The structure of a protein bound to DNA reveals how the toxicity of the cholera bacterium is activated

By July 12, 2023IRB Barcelona

• Scientists from the BIST centre IRB Barcelona, CSIC, and the University of Detroit Mercy discover the atomic structure of the ToxR protein bound to DNA.
• This transcription factor regulates the virulence of the Vibrio cholerae bacterium, which causes cholera, by activating various genes.
• The study has been published in the journal PNAS.

Atomic three-dimensional structure showing several ToxR proteins bound to DNA.

Understanding the molecular mechanism that triggers disease is essential for identifying new treatments. Cholera, a disease caused by the bacterium Vibrio cholerae, is no exception.

A team led by Dr. Miquel Coll at the Institute for Research in Biomedicine (IRB Barcelona) and the Institute of Molecular Biology of Barcelona (IBMB-CSIC), in collaboration with researchers led by Dr. Eric Krukonis at the University of Detroit Mercy in the USA, has revealed the atomic structure of the ToxR protein bound to the DNA of two promoters of the genes that cause the virulence of this bacterium.

To carry out the study, the scientists used X-ray diffraction techniques, employing synchrotron radiation, as well as artificial intelligence.

ToxR is a protein that belongs to the transcription factor family. It activates the toxT and ompU genes, causing, among other effects, the production of the cholera toxin. This toxin causes severe diarrhea and consequent dehydration, which can be fatal in a few days if left untreated,” says Dr. Coll.

This study has revealed that ToxR binds to multiple regulatory sequences in bacterial DNA, in tandem or inverted, in turn recruiting RNA polymerase, the molecular machine that transcribes genes.

What we know is that this transmembrane transcription factor, called ToxR, receives a signal when the bacterium reaches the human intestine, as it detects bile salts. The signal is transduced, that is, it is transmitted, until it reaches the DNA inside the bacterium, thereby triggering the toxicity cascade,” explains Dr. Albert Canals, first author of the research and member of the BIST Community.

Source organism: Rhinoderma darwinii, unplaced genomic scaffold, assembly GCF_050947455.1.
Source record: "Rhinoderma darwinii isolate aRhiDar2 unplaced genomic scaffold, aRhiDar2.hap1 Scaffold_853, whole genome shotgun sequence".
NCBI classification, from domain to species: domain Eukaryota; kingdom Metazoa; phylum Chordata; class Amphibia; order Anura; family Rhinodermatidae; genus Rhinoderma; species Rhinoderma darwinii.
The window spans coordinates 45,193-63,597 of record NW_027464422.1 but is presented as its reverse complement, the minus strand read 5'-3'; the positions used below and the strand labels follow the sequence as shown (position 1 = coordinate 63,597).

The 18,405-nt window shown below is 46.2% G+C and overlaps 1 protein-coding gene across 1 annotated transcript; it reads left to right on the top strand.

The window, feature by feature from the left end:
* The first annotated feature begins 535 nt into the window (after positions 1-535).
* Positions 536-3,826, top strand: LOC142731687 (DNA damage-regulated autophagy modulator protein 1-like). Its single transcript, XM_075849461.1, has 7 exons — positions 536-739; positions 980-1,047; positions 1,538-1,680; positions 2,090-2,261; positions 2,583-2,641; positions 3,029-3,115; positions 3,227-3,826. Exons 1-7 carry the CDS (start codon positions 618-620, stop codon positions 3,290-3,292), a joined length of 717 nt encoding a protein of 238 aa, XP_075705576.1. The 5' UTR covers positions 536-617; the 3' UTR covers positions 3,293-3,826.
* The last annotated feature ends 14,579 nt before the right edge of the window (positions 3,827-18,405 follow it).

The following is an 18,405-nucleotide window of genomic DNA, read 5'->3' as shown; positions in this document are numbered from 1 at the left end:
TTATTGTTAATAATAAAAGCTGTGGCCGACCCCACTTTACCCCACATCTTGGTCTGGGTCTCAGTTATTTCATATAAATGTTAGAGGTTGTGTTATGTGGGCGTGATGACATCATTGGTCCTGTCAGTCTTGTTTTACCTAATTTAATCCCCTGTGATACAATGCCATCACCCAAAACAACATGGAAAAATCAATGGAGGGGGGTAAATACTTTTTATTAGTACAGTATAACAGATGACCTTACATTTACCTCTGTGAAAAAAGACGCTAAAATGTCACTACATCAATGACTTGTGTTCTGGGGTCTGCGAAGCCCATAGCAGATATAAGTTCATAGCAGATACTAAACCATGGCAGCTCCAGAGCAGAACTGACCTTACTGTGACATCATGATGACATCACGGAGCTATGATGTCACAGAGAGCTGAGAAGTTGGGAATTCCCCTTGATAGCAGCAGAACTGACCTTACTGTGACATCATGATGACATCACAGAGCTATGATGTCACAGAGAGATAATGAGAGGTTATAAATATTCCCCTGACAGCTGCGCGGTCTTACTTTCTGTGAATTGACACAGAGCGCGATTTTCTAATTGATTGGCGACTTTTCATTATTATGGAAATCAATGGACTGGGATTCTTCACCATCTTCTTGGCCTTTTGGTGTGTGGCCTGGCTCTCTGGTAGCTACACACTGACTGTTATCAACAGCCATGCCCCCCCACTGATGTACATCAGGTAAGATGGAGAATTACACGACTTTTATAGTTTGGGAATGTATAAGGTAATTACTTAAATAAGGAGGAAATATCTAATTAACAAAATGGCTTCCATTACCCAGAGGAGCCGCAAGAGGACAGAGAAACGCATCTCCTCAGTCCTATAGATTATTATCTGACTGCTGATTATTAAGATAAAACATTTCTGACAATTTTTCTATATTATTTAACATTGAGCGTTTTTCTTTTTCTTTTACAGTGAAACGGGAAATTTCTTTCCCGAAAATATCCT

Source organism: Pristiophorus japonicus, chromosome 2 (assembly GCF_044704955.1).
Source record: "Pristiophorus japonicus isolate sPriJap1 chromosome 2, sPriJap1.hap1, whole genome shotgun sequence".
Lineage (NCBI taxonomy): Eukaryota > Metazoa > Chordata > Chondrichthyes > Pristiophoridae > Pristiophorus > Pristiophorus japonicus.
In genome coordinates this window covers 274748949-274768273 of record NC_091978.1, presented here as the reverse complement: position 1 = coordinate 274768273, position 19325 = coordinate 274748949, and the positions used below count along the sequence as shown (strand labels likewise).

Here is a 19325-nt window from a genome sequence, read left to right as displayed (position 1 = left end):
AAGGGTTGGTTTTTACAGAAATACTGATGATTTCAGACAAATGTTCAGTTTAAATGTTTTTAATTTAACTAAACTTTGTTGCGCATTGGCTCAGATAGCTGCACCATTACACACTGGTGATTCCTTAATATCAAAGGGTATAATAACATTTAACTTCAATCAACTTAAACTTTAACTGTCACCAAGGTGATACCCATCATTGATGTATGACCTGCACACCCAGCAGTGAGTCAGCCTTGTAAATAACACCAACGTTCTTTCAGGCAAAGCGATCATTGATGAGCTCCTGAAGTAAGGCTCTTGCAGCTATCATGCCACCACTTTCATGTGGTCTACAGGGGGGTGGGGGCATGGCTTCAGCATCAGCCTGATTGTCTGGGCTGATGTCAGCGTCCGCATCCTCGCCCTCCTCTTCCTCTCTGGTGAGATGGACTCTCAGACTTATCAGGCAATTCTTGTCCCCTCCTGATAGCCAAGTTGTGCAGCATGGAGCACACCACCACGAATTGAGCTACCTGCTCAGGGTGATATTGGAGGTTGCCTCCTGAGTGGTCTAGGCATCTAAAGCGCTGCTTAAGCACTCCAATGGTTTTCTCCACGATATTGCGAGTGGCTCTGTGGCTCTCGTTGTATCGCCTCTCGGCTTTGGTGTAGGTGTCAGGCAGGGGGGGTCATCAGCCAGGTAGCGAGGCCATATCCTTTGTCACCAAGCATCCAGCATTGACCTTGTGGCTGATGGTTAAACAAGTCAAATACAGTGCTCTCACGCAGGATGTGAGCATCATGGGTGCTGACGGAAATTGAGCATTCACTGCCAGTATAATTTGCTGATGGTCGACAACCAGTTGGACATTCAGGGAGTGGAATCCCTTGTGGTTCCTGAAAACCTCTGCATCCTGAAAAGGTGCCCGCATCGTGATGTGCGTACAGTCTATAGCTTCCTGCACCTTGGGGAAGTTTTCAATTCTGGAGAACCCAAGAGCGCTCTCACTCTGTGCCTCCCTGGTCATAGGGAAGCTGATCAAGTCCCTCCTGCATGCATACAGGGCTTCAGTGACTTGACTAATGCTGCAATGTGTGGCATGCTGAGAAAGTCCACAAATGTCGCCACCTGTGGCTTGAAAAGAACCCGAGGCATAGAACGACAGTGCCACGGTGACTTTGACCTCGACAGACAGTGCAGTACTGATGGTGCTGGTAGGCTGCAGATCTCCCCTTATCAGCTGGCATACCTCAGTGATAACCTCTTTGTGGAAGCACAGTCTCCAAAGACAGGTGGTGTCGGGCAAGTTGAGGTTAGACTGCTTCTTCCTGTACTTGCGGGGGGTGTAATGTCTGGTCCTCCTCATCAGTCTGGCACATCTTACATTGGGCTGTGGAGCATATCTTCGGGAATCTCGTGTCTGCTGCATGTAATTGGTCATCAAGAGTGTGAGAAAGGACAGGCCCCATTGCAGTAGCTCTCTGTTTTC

The key V. cholerae virulence gene activator ToxR has been studied for years by various laboratories, but how exactly it engages DNA has been a bit of a mystery. This study demonstrates ToxR recognises DNA structure more than specific DNA sequences, providing some explanation for its apparent promiscuous binding to DNA and revealing insights into its role in removing repressor proteins from virulence genes that prevent expression of factors like cholera toxin until the bacterium enters the host,” observes Dr. Eric Krukonis.

The forgotten pandemic
Cholera is a diarrheal disease caused by the ingestion of food or water contaminated with the bacillus Vibrio cholerae. Although eradicated in a large number of developed countries, cholera continues to be a threat to public health in countries with poor sanitary conditions and is an indicator of inequality and lack of social development.

According to the World Health Organization (WHO), during the 19th century, cholera spread throughout much of the world from the Ganges delta in India. This bacterium has given rise to up to seven pandemics to date, causing the death of millions of people across all continents. We are currently experiencing the seventh pandemic of an infectious disease that is endemic in many developing countries, affecting children in particular.

In 2022, 29 countries reported cholera cases, among these Haiti, Malawi, Yemen, and Syria, which reported large epidemic outbreaks. The increase in cases worldwide has grown in recent years, becoming more numerous, more widespread, and more serious due, in large part, to climate change, which causes floods, droughts and massive migration. Armed conflicts and natural catastrophes also limit drinking water and facilitate the spread of disease. In 2023, the global resurgence of cholera has sounded the alarm in the international organisations UNICEF and WHO.

ToxR activates the Vibrio cholerae virulence genes by tethering DNA to the membrane through versatile binding to multiple sites
Albert Canals, Simone Pieretti, Mireia Muriel-Masanes, Nour El Yaman, Sarah C. Plecha, Joshua J. Thomson, Montserrat Fàbrega-Ferrer, Rosa Pérez-Luque, Eric S. Krukonis, and Miquel Coll
PNAS (2022) DOI: 10.1073/pnas.2304378120

Learn more:
IRB Barcelona press release